The Ann Romney-Hillary Rosen flap over working moms points to two clichés about women that are worth exploring in the presidential campaign. One is that most moms have no choice but to work full time. The other is the pay gap between women and men. Both are not what they seem.
The latest battle in the ongoing war over the women’s vote occurred Monday evening as Ann Romney spoke extensively about her choice to be a stay-at-home mom and the hard work it involved. She was countering Democratic strategist Hilary Rosen, who described the would-be first lady as out of touch with women voters because she “has actually never worked a day in her life.” This, according to Ms. Rosen, disqualifies her from giving advice on women’s economic issues.
As Rosen herself noted, the latest fight is partially fake – no one disputes that raising children is incredibly hard work, and everyone recognizes that a range of factors weigh in a parent’s decision about whether and how much to work for pay.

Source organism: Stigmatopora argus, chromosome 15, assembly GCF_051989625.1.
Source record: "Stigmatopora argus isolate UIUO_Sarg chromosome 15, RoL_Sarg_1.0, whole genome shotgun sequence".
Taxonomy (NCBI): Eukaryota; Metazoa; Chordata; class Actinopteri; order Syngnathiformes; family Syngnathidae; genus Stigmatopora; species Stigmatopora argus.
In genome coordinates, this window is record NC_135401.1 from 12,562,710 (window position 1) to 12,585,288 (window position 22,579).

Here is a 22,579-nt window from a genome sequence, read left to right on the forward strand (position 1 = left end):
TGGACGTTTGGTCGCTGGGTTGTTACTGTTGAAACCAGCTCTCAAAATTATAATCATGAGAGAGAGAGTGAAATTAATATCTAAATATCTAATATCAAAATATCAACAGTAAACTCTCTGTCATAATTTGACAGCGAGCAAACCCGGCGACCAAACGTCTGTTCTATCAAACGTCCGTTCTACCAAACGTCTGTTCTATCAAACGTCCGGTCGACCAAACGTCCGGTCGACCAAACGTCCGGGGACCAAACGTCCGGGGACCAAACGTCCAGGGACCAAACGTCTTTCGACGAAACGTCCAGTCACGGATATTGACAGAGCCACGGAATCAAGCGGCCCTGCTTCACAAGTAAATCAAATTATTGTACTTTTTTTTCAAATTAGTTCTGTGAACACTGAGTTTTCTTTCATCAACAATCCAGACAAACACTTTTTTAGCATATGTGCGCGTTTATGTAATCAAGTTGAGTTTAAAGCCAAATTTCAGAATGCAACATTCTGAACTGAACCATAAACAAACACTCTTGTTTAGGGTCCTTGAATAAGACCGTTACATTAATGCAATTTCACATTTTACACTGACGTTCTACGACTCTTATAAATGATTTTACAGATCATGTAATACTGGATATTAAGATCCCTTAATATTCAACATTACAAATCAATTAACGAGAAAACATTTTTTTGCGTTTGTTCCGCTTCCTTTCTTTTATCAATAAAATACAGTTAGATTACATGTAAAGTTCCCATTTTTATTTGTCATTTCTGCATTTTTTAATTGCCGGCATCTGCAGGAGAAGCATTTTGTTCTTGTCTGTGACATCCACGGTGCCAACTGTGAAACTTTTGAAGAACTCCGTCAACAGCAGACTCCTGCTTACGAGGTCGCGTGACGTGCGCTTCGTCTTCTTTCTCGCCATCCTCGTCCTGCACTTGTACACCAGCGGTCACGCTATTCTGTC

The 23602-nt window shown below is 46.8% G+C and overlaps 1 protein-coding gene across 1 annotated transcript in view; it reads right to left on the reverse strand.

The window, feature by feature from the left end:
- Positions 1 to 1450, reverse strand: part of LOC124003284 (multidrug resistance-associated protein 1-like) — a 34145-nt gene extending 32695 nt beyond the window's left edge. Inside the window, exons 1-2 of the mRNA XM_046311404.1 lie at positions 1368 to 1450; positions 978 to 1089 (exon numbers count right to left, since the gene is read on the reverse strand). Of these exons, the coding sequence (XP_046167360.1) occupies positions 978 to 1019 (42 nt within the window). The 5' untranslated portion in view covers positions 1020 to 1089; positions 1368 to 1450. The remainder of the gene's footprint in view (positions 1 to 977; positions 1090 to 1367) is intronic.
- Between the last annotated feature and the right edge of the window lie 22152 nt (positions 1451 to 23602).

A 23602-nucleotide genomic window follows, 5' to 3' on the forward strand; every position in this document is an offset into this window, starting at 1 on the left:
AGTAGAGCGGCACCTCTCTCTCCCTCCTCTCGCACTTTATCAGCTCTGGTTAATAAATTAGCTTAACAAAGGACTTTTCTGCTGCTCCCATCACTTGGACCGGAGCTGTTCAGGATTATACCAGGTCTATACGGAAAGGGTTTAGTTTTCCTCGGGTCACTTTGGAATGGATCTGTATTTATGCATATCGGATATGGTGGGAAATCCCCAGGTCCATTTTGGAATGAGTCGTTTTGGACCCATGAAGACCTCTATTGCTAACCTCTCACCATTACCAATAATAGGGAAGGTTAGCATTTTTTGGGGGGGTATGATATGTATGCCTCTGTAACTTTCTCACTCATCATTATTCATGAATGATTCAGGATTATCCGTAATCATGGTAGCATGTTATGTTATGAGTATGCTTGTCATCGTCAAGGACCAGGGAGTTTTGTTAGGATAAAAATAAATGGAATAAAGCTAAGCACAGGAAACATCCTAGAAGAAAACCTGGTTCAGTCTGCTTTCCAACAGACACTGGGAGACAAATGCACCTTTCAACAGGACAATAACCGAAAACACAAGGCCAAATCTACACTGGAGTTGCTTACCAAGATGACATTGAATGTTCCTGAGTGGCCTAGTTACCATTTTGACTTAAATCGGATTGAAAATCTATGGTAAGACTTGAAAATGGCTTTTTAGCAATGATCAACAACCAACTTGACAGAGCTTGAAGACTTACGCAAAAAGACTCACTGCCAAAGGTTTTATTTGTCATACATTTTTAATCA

But issues concerning women, work, and family are far from settled. Consider the summary results of a recent Pew Research Center report:
“The American public is sharply divided in its judgments about the sweeping changes in the structure of the American family that have unfolded over the past half century,” – changes such as more mothers of young children working outside the home. “About a third generally accepts the changes; a third is tolerant but skeptical; and a third considers them bad for society,” the report says.
Simplistic typecasting from both sides of the aisle frustrates the search for meaningful solutions. Let’s reexamine two of the common clichés that distort the public debate over women in the workforce.
Cliché No. 1: A vast majority of mothers have no choice but to work full time.
Of course many American women have little choice but to seek full-time employment. Single mothers, for example, have few viable alternatives. And 3 of 5 mothers who work full time would prefer a part-time job, according to a 2009 Pew Research Center survey.